Pennsylvania’s Grid-Scale Solar Future: Siting, Evaluating, and Elevating Southwestern Pennsylvania’s Solar Impact
This project primarily focused on locating financially and environmentally feasible sites for grid-scale solar installations within Southwestern Pennsylvania to help the DEP reach their goal of 10% of the state’s electricity be generated from in-state solar by 2030.
Currently the solar energy capacity is 0.25%. Through geospatial analysis, the team located 3,771 potential sites within the nine-county region in SW PA. Of these potential sites, 243 of them were 250 acres or larger, making them suitable for grid-scale consideration. In order to assess the financial feasibility of potential sites identified through the geospatial analysis, the team created an interactive financial model.
By 2030 PA has to generate 10 to 12 gigawatts more solar energy and the 29 identified feasible sites would allow Pennsylvania to gain 1,509 MW in solar generation capacity and avoid 2.51 tons of GHG emissions. Presentations include: May 3, 2019 -Green Building United’s Sustainability Symposium in Philadelphia, PA at the Navy Yard. A panel with Duquesne Light, the PA PUC, and the DEP; Energypath, sponsored by The Pennsylvania Sustainable Energy Fund (SEF) at DeSales University on July 25, 2019.
During the 2018 fall semester, a team of five students worked with Siefken to understand the needs and implications of wide-spread grid-scale solar deployment in southwestern Pennsylvania. The team was able to identify many financially and environmentally feasible sites for the deployment of grid-scale solar in Southwestern Pennsylvania (SW PA). Through geospatial analysis, our team located 3,771 potential sites within the nine-county region in SW PA. Of these potential sites, 243 of them were 250 acres or larger, making them suitable for grid-scale consideration. Our team ran the 243 sites through our financial model and identified 29 sites that are financially feasible for grid-scale deployment. We believe that more sites will be deemed feasible once additional criteria are inserted into the model.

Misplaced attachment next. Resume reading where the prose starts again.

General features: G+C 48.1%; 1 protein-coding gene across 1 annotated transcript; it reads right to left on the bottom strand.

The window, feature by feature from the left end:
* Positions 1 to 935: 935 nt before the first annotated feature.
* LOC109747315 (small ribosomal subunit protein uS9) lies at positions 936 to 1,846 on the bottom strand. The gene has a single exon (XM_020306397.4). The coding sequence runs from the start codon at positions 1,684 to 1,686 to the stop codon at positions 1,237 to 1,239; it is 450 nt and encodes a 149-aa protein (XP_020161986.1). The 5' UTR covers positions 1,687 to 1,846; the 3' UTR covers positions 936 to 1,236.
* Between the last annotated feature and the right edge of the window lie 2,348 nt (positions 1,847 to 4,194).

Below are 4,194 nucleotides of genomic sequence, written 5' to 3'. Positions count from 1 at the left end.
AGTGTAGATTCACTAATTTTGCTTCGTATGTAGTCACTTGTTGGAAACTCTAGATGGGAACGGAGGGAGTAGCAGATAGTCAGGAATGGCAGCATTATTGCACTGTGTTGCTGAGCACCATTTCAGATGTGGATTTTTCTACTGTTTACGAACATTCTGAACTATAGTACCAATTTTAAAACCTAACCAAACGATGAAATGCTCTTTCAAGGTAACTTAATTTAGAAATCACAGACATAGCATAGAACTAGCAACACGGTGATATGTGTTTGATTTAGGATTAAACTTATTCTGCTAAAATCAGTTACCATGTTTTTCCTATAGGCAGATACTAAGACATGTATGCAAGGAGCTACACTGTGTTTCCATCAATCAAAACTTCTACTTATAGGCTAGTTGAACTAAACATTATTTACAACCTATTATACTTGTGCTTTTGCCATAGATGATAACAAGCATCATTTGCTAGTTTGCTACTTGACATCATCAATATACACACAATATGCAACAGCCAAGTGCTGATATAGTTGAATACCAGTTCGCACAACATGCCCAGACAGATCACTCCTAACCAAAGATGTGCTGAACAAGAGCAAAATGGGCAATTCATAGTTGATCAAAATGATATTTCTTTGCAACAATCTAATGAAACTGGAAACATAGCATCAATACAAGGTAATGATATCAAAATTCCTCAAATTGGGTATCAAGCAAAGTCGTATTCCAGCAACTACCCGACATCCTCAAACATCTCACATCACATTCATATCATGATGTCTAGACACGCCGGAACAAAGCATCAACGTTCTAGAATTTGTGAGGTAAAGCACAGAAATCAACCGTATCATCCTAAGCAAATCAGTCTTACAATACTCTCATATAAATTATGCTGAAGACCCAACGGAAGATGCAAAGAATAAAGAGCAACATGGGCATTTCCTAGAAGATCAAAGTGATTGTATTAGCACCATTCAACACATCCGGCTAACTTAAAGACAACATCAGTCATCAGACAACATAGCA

Prior to performing the geospatial (GIS) analysis, the team first identified a siting criterion that outlined the desired characteristics of the ideal site for grid-scale deployment. The siting criteria was corroborated by several stakeholders within the solar energy industry to ensure its validity. Once verified, the team collected datasets that corresponded to each criterion to aid in the geospatial analysis.
In order to assess the financial feasibility of potential sites identified through the geospatial analysis, the team created an interactive financial model. The financial model was created with the help of online tools and industry stakeholders. To assess the positive environmental impact that these feasible sites could have, we calculated the total avoided greenhouse gas (GHG) emissions.
In terms of impact, if the 29 identified feasible sites were deployed, Pennsylvania would gain 1,509 MW in solar generation capacity and avoid 2.51 tons of GHG emissions.
Upon using the siting criteria to perform the geospatial (GIS) analysis, our team initially identified 3,771 potential sites for grid-scale deployment. To verify that these potential sites were not located in greenfields, which are sites that have never been developed, our team used Google Earth and other online mapping applications. During this verification process, we found that greenfields were, in fact, being identified as potential sites for solar deployment. Most of the greenfields included forested areas, state game lands, golf courses, country clubs, and cemeteries.
Subsequently, our next steps entail collecting datasets for these types of greenfields to ensure that greenfields will no longer be identified as potential sites. We also plan to collect data for slope, which was one siting set of criteria that was not utilized during the fall 2018 semester.